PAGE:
Remembering Salt Spring’s first Pride parade
The following was read by 2019 Salt Spring Pride parade marshalls Corrie Hope Furst and Wendy Judith Cutler at the Sept. 7 rally on the Salt Spring Public Library steps before the parade.
In the summer of 2007, the third year of celebrating Pride on Salt Spring Island, a year after we moved here full time, we met with a few south-end queer friends at the (now demolished) Fulford Inn for pizza night. We started talking about next year’s Pride and we said, half kiddingly, “What about a parade?” At first we all thought it was just a crazy fantasy. At some point, we all thought “Why not?”
We showed what a small number of people who come together can do.
We formed a small sub-group of GLOSSI, our own anarcho-splinter group, and started meeting: Wendy, Corrie, Kareno and Kimi, Juli MacDonnell and Michael Bushby. We operated by consensus, were non-hierarchical and used feminist collective process. We did all the things we had to do. Also, Corrie got the Vancouver Gay Band to join in with some members of the Salt Spring Concert Band that she was in at the time. Wendy contacted “Businesses Against Bigotry” and organized parade contingents to show up. The Unitarians somehow got a huge rainbow banner sent from across the country. We decided, of course, to begin the Parade on Rainbow Road.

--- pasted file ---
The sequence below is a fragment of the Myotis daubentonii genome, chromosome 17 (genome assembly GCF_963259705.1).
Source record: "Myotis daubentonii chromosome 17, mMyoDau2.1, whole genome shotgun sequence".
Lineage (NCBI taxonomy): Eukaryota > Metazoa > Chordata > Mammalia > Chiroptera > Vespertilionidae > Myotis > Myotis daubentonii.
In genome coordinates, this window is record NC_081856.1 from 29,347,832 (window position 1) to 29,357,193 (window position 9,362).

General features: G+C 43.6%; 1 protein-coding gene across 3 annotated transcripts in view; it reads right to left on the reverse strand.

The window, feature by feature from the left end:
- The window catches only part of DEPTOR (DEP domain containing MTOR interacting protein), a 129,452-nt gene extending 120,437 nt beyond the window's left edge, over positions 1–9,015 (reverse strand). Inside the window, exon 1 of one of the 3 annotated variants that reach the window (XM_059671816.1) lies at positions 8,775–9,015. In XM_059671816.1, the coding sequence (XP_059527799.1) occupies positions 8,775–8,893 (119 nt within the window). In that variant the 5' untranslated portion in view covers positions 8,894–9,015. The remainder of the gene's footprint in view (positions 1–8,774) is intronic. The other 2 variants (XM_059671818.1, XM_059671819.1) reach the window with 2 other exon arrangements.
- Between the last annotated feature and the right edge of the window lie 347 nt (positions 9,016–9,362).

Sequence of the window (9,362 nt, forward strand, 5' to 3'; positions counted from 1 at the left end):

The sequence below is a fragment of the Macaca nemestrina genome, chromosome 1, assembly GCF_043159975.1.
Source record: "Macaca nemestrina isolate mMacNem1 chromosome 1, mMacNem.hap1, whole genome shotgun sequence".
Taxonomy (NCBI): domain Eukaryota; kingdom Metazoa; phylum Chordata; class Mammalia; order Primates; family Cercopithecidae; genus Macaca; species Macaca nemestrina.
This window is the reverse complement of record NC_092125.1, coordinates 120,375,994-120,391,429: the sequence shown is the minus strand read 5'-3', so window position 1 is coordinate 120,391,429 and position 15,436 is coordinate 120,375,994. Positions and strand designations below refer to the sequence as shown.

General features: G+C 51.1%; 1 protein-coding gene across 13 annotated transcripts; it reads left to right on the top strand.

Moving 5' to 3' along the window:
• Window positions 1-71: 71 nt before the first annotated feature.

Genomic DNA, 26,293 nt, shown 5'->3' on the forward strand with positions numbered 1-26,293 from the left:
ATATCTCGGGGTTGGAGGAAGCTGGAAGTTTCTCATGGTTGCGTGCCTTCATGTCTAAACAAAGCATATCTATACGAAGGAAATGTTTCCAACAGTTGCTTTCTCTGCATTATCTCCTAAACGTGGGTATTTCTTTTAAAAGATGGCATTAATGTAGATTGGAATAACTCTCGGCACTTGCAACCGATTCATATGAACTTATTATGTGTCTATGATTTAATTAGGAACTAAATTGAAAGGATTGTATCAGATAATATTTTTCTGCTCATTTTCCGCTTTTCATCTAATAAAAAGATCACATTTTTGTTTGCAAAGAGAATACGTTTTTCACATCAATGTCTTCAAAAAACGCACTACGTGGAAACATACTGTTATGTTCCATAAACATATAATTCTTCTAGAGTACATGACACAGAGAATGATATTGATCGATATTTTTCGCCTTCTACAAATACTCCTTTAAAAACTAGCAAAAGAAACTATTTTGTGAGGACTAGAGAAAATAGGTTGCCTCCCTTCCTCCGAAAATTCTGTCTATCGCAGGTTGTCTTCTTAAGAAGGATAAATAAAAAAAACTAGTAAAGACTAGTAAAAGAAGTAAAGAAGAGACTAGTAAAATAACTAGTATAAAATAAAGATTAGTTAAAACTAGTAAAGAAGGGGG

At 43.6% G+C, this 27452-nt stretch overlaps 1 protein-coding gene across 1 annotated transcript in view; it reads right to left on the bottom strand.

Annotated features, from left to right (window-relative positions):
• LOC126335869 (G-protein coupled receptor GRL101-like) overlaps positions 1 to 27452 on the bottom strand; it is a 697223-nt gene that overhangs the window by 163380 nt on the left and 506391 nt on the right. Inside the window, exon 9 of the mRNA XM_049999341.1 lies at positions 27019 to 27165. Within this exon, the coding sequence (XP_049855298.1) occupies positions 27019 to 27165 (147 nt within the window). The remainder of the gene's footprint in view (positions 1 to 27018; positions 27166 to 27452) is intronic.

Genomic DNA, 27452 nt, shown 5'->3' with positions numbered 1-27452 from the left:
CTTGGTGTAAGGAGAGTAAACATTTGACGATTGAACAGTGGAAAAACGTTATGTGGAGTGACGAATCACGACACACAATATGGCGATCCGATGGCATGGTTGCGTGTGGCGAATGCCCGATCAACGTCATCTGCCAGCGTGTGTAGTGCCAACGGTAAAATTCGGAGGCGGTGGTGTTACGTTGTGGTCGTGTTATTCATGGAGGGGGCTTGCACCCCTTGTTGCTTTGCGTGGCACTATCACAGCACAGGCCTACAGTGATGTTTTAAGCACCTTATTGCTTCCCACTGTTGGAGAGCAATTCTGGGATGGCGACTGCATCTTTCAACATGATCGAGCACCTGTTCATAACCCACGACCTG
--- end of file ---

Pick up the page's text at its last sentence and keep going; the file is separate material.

We encountered some fears and resistance from some in the queer community about how the larger community would react. Caffyn Kelley, one of the co-founders of GLOSSI, led a workshop to allay peoples’ fears and also one to make signs and posters.
We were adamant that the parade would be people-powered (no cars), political, peaceful, raucous, inclusive, celebratory and pure Salt Spring Island, welcoming all. We think there were about 300 to 400 people in the parade and many more watching and loving it.
Rowan Percy, an esteemed member of our community, wrote about the parade:
“It takes us beyond everything, into a world where we can envision things, think a bigger world, a more inclusive world, a world with more breathing space.”
And Kimi Hendess in a letter to the editor wrote: “May all of us feel proud, carry this into our lives the rest of the year and continue to march not only for ourselves but for the freedom of all beings everywhere.”
We are grateful to be part of this wonderful island community.
Thanks to DAISSI and all who planned and participated in this year’s Pride.